A Christmas Carol

Olivier awar winning Hartshorn-Hook productions team up with MasterChef winner Natalie Coleman to bring us A Christmas Carol at Scrooge’s Parlour, staged by The Flanagan Collective in a drafty warehouse near Liverpool Street in London.

We all know the classic Charles Dickens tale of the miserly old Ebenezer Scrooge who is visited by three ghosts to turn around his anti-social ways before it is too late. A Christmas Carol is such a staple in Christmas, having the chance to be a part of the story sounded just wonderful.

We were invited to Scrooge’s parlour, which happened to be a warehouse-like space made to look like a Victorian home with few decorations apart from several long tables and sparse furniture. Very befitting of Ebenezer being the greedy cheapskate he is known to be, the room was bitterly cold. Luckily blankets were provided but sitting down to have a dining experience in full coat, scarf and hat is something I didn’t quite expect.

Jacob Marley welcomes us to the parlour and explains his desire to reform his former colleague and reconsider his ways. For this purpose, he will make us invisible to Mr. Scrooge for the first part of the evening, before inviting us to his home to show him how wonderful it is to have friends and share with them in the spirit of Christmas.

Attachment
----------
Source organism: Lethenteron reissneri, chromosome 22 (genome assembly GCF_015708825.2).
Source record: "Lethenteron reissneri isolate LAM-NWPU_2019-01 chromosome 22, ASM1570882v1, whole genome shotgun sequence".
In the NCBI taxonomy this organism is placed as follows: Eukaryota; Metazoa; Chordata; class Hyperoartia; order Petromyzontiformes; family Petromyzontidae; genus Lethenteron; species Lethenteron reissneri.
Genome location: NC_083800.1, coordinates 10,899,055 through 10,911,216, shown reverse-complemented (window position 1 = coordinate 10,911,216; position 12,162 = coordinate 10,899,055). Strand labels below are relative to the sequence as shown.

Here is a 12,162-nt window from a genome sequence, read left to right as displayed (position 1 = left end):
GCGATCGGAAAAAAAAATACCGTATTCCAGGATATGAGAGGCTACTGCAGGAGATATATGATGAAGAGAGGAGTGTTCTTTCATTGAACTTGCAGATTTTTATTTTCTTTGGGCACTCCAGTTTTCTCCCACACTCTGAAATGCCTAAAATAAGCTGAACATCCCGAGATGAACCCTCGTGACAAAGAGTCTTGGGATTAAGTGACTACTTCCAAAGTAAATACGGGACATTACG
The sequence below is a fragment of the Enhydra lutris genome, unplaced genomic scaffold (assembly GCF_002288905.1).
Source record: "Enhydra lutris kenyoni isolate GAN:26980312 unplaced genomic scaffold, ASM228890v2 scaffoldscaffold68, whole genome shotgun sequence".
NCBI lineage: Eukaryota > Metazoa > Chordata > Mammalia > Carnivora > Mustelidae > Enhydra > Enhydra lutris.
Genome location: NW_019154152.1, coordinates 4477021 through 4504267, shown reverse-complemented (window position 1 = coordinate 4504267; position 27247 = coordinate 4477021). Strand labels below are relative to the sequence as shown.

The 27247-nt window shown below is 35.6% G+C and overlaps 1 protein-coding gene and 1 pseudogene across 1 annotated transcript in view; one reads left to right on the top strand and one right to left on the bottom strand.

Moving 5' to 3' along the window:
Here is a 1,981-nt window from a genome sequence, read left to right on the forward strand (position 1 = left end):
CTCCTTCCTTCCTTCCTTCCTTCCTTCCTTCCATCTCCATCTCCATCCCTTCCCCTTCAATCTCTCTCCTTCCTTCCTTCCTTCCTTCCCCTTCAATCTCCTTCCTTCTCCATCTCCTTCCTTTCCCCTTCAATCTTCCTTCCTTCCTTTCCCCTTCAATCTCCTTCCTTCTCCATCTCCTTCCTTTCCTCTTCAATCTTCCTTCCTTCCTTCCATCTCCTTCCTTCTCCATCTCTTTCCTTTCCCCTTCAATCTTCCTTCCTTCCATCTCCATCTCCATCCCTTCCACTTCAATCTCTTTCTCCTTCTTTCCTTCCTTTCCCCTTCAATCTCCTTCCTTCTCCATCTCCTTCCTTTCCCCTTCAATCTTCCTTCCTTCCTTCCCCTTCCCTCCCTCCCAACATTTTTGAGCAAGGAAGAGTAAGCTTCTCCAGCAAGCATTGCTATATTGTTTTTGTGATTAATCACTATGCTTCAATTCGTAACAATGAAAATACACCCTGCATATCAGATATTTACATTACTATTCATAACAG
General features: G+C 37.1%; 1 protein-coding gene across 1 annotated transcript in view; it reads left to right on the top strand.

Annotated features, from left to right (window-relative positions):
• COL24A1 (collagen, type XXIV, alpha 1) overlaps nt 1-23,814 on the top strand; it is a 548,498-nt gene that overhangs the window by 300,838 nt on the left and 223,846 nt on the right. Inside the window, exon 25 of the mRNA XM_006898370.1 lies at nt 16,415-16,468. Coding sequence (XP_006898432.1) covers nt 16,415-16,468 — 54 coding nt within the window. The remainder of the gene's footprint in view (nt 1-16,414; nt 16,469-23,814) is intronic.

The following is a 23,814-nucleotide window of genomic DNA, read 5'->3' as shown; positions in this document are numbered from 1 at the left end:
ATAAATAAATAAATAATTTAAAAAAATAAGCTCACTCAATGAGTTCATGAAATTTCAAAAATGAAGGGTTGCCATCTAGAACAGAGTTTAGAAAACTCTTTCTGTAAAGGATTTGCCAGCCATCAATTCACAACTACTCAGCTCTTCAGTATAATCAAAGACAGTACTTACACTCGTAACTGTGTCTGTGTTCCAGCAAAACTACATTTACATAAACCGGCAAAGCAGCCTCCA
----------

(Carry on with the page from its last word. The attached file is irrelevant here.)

Through a condensed version of the classic tale, rewritten by Alexander Wright for this purpose, we witness how a young Ebenezer grows into the grumpy old man we have come to know so well through myriad depictions year after year. Encouraged by Marley to sing carols, we surprise Scrooge with our presence and he is very reluctant to share his hard earned food with us. But as the feast begins, we have a chance to chat with Scrooge about the true meaning of Christmas and encourage him to open his heart.

As the food comes out, we finally have a chance to warm up a little. We were fed roast turkey, pigs in blankets, with chestnut and mushroom parcels as the vegetarian option, roast potatoes, parsnips and carrots, spiced red cabbage, pork sage and onion stuffing, and of course Brussels sprouts.

Most of the food was decent, but nothing special. From a MasterChef winner I had really expected more. The turkey was on the dry side and everything else more of a mid-range Sunday roast from a pub than a true dining experience.

For dessert we had clementine and pomegranate pavlova with orange blossom cream and mulled spice syrup. Out of all that, the orange blossom cream was the best part. The dessert was definitely better than the main, but still nothing super special and the description sounded better than the result tasted.

After the feast, the story concluded with Scrooge, of course, embracing Christmas and celebrating with all of us. He got so excited, that he ran outside to should MERRY CHRISTMAS at random passersby, which was hugely entertaining.

While the food was nothing special, the whole show, setting and full immersion absolutely made it an unforgettable event. I highly recommend giving it a go during the pre-Christmas season, it’s well worth it. Five rainbow sloths from me.

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